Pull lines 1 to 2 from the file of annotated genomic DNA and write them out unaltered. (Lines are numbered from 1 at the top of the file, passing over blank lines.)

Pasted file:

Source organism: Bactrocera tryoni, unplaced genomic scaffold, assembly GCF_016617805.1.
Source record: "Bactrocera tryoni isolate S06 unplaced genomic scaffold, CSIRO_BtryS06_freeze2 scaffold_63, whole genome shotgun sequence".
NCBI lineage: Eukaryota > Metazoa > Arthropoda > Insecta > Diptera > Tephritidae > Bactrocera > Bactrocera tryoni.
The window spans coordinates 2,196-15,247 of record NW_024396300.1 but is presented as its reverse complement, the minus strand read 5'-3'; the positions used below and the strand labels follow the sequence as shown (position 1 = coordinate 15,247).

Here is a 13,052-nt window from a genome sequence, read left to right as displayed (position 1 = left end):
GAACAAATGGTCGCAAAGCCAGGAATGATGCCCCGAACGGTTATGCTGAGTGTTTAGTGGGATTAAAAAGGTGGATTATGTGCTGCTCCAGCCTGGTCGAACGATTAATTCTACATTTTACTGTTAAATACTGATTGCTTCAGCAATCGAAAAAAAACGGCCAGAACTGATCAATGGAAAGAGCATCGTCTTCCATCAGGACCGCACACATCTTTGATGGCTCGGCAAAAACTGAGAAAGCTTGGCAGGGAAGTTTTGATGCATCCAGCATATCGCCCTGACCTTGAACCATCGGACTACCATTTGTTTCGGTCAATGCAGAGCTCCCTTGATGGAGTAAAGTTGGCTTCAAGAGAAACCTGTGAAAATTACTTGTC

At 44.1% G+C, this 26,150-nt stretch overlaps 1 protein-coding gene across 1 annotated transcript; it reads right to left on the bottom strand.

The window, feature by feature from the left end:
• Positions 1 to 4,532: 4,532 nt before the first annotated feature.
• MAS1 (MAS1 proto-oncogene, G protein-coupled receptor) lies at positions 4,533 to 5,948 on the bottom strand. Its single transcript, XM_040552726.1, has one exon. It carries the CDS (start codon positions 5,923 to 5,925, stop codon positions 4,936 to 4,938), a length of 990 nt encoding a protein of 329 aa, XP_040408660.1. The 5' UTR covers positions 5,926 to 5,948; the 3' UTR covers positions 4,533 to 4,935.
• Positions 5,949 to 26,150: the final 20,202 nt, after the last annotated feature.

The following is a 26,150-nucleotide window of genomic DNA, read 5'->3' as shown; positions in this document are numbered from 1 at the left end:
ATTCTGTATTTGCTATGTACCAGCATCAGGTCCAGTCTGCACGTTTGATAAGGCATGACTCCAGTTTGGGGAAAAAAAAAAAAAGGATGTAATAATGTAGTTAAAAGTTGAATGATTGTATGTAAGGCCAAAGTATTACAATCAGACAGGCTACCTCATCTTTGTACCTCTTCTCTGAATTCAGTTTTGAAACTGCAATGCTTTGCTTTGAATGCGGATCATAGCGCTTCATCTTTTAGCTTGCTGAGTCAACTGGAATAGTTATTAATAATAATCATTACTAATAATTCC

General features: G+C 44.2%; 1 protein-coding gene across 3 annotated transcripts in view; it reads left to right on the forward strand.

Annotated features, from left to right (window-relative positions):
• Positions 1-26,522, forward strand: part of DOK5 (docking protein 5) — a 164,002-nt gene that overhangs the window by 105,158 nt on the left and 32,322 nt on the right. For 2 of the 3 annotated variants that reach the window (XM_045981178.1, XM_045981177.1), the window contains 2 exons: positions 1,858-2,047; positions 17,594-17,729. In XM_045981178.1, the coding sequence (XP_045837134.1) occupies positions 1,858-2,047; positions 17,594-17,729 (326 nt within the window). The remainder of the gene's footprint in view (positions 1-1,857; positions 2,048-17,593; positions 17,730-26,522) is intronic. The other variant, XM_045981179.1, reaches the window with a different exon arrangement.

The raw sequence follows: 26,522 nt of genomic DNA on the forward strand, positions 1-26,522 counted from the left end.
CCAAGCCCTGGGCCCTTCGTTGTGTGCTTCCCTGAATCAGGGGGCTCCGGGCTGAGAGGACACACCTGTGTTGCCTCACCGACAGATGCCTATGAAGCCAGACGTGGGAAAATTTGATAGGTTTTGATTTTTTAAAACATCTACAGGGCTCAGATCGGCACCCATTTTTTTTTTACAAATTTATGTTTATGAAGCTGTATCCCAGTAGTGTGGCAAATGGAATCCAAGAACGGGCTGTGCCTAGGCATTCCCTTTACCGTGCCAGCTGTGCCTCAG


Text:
Source organism: Bactrocera tryoni, unplaced genomic scaffold, assembly GCF_016617805.1.
Source record: "Bactrocera tryoni isolate S06 unplaced genomic scaffold, CSIRO_BtryS06_freeze2 scaffold_63, whole genome shotgun sequence".